Chicago Fire games at Toyota Park are all done for the 2011 season. The MLS Playoffs roll on without cf97 (the Columbus Crew and FC Dallas are already out so things are looking up!). There are many changes and tweaks that will have to be made to the team before the sun rises on the 2012 campaign. Before digging deep, we look back at some of the favorite moments of this year. It may not have been as successful as Fire fans wanted but there were plenty of great memories to go around. We lead off with Mark Rogers and other thoughts from James Coston, Rodolfo Gomez, Ryan Sealock, Gregg Mixdorf, Tweed Thornton and Nicholas Fedora are after the break.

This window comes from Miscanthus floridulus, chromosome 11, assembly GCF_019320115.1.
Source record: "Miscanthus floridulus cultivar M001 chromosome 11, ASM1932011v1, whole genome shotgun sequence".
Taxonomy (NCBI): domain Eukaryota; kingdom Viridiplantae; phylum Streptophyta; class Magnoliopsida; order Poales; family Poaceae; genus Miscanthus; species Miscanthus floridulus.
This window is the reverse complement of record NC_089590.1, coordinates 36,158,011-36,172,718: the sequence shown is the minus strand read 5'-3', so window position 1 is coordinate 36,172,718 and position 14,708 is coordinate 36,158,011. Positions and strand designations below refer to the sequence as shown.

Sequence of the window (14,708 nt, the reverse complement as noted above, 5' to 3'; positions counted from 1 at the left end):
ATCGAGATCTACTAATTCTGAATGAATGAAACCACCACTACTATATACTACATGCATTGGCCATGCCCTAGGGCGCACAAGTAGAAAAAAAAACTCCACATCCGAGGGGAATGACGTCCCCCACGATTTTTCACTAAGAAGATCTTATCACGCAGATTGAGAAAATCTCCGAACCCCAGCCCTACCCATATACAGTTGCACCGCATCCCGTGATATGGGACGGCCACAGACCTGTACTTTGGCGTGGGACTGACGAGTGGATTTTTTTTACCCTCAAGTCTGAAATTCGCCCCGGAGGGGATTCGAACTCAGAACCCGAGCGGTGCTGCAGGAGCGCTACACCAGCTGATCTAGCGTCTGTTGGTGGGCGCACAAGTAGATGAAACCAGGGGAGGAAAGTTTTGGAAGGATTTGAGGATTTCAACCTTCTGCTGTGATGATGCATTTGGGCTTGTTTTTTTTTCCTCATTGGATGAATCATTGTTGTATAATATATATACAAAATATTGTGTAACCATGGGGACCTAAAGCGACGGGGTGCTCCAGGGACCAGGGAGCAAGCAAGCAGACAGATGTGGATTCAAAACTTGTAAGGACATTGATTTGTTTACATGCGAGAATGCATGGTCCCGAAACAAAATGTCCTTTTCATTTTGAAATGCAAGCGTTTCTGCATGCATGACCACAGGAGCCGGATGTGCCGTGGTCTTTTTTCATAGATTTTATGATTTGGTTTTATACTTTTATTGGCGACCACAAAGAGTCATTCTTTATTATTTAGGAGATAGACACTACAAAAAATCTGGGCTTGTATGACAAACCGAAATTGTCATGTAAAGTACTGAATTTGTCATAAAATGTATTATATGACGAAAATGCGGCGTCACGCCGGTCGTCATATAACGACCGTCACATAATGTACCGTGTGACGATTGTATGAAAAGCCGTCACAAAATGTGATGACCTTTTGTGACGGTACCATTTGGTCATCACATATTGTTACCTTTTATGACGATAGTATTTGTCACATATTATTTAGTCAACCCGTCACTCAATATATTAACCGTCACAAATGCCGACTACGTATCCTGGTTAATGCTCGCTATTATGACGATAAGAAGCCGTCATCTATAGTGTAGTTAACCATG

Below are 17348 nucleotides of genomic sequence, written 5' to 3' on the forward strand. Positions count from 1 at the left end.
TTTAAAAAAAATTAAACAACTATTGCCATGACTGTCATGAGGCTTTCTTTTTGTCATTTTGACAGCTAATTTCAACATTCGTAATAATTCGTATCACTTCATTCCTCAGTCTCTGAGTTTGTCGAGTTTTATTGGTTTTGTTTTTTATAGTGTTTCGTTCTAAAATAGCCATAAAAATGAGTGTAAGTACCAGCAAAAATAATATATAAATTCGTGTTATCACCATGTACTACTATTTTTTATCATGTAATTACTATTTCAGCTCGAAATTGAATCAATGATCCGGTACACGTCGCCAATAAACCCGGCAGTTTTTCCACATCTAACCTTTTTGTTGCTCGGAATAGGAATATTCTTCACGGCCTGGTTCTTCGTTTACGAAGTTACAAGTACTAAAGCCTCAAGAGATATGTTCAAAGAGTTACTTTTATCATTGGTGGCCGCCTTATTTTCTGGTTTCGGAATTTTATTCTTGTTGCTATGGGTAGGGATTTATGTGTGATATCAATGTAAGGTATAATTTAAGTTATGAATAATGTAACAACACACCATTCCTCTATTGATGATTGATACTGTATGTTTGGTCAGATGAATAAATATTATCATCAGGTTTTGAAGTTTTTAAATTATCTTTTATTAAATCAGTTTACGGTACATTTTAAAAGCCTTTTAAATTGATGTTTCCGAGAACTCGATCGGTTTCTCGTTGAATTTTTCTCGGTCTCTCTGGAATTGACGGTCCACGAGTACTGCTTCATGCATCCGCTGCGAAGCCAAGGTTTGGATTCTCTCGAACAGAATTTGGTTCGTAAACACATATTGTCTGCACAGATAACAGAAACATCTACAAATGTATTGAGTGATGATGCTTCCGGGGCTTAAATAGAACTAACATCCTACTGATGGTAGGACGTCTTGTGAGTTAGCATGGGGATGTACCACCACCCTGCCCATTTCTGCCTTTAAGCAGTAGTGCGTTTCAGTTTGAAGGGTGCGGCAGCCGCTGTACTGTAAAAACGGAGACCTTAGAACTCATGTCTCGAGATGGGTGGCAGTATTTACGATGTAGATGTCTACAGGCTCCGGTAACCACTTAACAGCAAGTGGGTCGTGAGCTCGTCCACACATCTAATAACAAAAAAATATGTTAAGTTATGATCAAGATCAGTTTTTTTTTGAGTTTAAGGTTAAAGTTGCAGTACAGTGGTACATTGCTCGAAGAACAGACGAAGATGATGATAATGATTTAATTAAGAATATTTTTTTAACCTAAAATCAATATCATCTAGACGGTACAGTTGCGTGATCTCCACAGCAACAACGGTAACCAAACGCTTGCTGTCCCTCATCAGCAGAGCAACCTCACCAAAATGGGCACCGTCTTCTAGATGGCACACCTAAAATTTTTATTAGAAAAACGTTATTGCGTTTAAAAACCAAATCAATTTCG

What is your best or favorite on the field moment of the 2011 Season?
Such a tough question given the crazy season the Fire had this year, especially with the last couple of games going down to the wire. If it wasn't an "on the field" moment, I'd go with the USOC game against RBNY. Yeah it was a small crowd, RBNY didn't even bring their B squad, and we thrashed them, but I had *so* much fun in the stands for that game. Section 8 moving down to Sector Latino at half time, and just all around causing a ruckus, it was a blast, and one that I won't soon forget.
Going with the on the field vibe though, you have to love the resurgence of Diego Chaves. The man is dedicated, works hard, handled being relegated to the bench and reserves games, and has came through HUGE in the clutch for us at the end of the year. Sometimes with his passing, sometimes by just being in the right place at the right time. I loved his goal against Columbus, following that rebound into the back of the net and diving into Section 8. While the game and thus the goal were meaningless to the standings, that goal signaled hope for next year.